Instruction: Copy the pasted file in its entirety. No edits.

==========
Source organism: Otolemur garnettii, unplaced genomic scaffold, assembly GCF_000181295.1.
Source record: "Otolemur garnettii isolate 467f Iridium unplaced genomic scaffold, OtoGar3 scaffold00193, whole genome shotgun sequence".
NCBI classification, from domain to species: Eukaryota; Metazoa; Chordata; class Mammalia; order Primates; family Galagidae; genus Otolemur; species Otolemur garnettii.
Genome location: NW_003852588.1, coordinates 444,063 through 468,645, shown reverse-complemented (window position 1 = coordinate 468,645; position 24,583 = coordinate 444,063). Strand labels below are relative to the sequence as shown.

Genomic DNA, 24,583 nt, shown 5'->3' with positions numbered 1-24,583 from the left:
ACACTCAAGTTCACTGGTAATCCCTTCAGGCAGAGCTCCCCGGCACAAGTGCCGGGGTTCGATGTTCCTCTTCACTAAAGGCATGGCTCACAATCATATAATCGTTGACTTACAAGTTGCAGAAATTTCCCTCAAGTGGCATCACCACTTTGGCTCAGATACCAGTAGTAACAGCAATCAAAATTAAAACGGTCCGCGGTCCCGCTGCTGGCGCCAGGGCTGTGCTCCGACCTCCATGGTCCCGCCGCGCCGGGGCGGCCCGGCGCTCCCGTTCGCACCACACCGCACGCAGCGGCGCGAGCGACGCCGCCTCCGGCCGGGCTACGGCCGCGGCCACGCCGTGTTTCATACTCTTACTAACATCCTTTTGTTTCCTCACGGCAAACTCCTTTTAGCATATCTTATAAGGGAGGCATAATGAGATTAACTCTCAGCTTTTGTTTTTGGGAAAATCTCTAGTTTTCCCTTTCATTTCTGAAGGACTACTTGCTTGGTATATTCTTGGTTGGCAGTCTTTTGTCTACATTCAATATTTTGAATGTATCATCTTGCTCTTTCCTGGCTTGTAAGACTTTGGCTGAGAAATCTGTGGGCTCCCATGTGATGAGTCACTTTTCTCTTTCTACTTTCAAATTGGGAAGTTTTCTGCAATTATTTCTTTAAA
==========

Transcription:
Source organism: Otolemur garnettii, unplaced genomic scaffold, assembly GCF_000181295.1.
Source record: "Otolemur garnettii isolate 467f Iridium unplaced genomic scaffold, OtoGar3 scaffold00193, whole genome shotgun sequence".
NCBI classification, from domain to species: Eukaryota; Metazoa; Chordata; class Mammalia; order Primates; family Galagidae; genus Otolemur; species Otolemur garnettii.
Genome location: NW_003852588.1, coordinates 444,063 through 468,645, shown reverse-complemented (window position 1 = coordinate 468,645; position 24,583 = coordinate 444,063). Strand labels below are relative to the sequence as shown.

Genomic DNA, 24,583 nt, shown 5'->3' with positions numbered 1-24,583 from the left:
ACACTCAAGTTCACTGGTAATCCCTTCAGGCAGAGCTCCCCGGCACAAGTGCCGGGGTTCGATGTTCCTCTTCACTAAAGGCATGGCTCACAATCATATAATCGTTGACTTACAAGTTGCAGAAATTTCCCTCAAGTGGCATCACCACTTTGGCTCAGATACCAGTAGTAACAGCAATCAAAATTAAAACGGTCCGCGGTCCCGCTGCTGGCGCCAGGGCTGTGCTCCGACCTCCATGGTCCCGCCGCGCCGGGGCGGCCCGGCGCTCCCGTTCGCACCACACCGCACGCAGCGGCGCGAGCGACGCCGCCTCCGGCCGGGCTACGGCCGCGGCCACGCCGTGTTTCATACTCTTACTAACATCCTTTTGTTTCCTCACGGCAAACTCCTTTTAGCATATCTTATAAGGGAGGCATAATGAGATTAACTCTCAGCTTTTGTTTTTGGGAAAATCTCTAGTTTTCCCTTTCATTTCTGAAGGACTACTTGCTTGGTATATTCTTGGTTGGCAGTCTTTTGTCTACATTCAATATTTTGAATGTATCATCTTGCTCTTTCCTGGCTTGTAAGACTTTGGCTGAGAAATCTGTGGGCTCCCATGTGATGAGTCACTTTTCTCTTTCTACTTTCAAATTGGGAAGTTTTCTGCAATTATTTCTTTAAA